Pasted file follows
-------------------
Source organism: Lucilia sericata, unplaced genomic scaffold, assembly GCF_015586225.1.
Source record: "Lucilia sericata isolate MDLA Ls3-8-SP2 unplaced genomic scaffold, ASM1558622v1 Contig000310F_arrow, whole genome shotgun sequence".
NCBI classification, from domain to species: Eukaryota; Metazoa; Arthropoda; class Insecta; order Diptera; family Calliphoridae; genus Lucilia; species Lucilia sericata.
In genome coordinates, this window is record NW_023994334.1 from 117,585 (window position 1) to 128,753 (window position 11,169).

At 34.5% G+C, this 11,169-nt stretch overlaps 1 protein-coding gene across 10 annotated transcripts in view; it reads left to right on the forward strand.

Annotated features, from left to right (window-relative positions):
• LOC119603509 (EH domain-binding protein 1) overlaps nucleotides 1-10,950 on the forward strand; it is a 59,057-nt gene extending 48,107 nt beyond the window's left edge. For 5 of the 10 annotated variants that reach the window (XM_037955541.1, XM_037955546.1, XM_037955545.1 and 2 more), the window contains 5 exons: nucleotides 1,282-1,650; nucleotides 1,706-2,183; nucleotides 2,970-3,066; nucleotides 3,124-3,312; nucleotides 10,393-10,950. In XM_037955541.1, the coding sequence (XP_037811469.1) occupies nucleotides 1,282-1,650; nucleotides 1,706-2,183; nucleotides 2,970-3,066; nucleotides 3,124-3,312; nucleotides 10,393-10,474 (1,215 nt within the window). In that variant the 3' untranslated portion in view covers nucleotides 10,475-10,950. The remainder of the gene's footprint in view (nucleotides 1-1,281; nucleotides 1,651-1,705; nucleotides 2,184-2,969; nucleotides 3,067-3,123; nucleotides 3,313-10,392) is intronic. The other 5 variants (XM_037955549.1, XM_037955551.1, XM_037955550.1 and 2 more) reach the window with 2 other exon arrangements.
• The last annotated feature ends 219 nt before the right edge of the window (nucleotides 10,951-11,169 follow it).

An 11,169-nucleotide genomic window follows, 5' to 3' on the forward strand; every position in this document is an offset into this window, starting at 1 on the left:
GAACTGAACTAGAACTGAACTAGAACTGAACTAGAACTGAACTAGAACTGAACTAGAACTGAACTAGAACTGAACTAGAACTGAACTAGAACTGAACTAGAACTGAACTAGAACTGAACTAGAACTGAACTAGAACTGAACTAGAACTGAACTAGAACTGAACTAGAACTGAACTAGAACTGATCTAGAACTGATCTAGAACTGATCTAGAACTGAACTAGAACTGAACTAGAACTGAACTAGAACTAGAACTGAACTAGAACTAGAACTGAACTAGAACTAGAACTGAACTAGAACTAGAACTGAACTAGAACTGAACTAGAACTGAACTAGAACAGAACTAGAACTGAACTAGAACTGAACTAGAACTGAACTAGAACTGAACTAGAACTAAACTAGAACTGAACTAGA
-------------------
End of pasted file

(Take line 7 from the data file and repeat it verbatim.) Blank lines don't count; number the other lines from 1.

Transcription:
• LOC119603509 (EH domain-binding protein 1) overlaps nucleotides 1-10,950 on the forward strand; it is a 59,057-nt gene extending 48,107 nt beyond the window's left edge. For 5 of the 10 annotated variants that reach the window (XM_037955541.1, XM_037955546.1, XM_037955545.1 and 2 more), the window contains 5 exons: nucleotides 1,282-1,650; nucleotides 1,706-2,183; nucleotides 2,970-3,066; nucleotides 3,124-3,312; nucleotides 10,393-10,950. In XM_037955541.1, the coding sequence (XP_037811469.1) occupies nucleotides 1,282-1,650; nucleotides 1,706-2,183; nucleotides 2,970-3,066; nucleotides 3,124-3,312; nucleotides 10,393-10,474 (1,215 nt within the window). In that variant the 3' untranslated portion in view covers nucleotides 10,475-10,950. The remainder of the gene's footprint in view (nucleotides 1-1,281; nucleotides 1,651-1,705; nucleotides 2,184-2,969; nucleotides 3,067-3,123; nucleotides 3,313-10,392) is intronic. The other 5 variants (XM_037955549.1, XM_037955551.1, XM_037955550.1 and 2 more) reach the window with 2 other exon arrangements.